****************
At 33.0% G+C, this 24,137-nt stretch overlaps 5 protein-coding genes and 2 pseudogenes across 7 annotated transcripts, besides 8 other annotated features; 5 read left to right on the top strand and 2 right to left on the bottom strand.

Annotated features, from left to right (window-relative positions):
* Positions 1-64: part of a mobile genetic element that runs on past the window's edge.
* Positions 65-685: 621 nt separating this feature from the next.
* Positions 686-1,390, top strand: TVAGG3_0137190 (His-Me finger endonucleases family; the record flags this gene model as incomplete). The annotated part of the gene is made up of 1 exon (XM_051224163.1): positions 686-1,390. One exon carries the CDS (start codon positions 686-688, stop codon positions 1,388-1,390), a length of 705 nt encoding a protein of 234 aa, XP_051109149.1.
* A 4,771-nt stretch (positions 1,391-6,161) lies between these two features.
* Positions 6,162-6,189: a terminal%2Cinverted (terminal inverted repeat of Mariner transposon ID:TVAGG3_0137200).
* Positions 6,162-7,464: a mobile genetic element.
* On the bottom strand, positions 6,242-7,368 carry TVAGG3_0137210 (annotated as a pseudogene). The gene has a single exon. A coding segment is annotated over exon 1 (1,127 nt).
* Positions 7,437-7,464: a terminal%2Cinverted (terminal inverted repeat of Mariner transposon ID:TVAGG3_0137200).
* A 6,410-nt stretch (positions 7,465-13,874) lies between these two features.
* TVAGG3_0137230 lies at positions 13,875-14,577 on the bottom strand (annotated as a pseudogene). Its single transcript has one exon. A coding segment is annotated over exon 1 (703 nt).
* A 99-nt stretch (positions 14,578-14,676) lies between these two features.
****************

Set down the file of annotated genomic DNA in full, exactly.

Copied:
At 33.0% G+C, this 24,137-nt stretch overlaps 5 protein-coding genes and 2 pseudogenes across 7 annotated transcripts, besides 8 other annotated features; 5 read left to right on the top strand and 2 right to left on the bottom strand.

Annotated features, from left to right (window-relative positions):
* Positions 1-64: part of a mobile genetic element that runs on past the window's edge.
* Positions 65-685: 621 nt separating this feature from the next.
* Positions 686-1,390, top strand: TVAGG3_0137190 (His-Me finger endonucleases family; the record flags this gene model as incomplete). The annotated part of the gene is made up of 1 exon (XM_051224163.1): positions 686-1,390. One exon carries the CDS (start codon positions 686-688, stop codon positions 1,388-1,390), a length of 705 nt encoding a protein of 234 aa, XP_051109149.1.
* A 4,771-nt stretch (positions 1,391-6,161) lies between these two features.
* Positions 6,162-6,189: a terminal%2Cinverted (terminal inverted repeat of Mariner transposon ID:TVAGG3_0137200).
* Positions 6,162-7,464: a mobile genetic element.
* On the bottom strand, positions 6,242-7,368 carry TVAGG3_0137210 (annotated as a pseudogene). The gene has a single exon. A coding segment is annotated over exon 1 (1,127 nt).
* Positions 7,437-7,464: a terminal%2Cinverted (terminal inverted repeat of Mariner transposon ID:TVAGG3_0137200).
* A 6,410-nt stretch (positions 7,465-13,874) lies between these two features.
* TVAGG3_0137230 lies at positions 13,875-14,577 on the bottom strand (annotated as a pseudogene). Its single transcript has one exon. A coding segment is annotated over exon 1 (703 nt).
* A 99-nt stretch (positions 14,578-14,676) lies between these two features.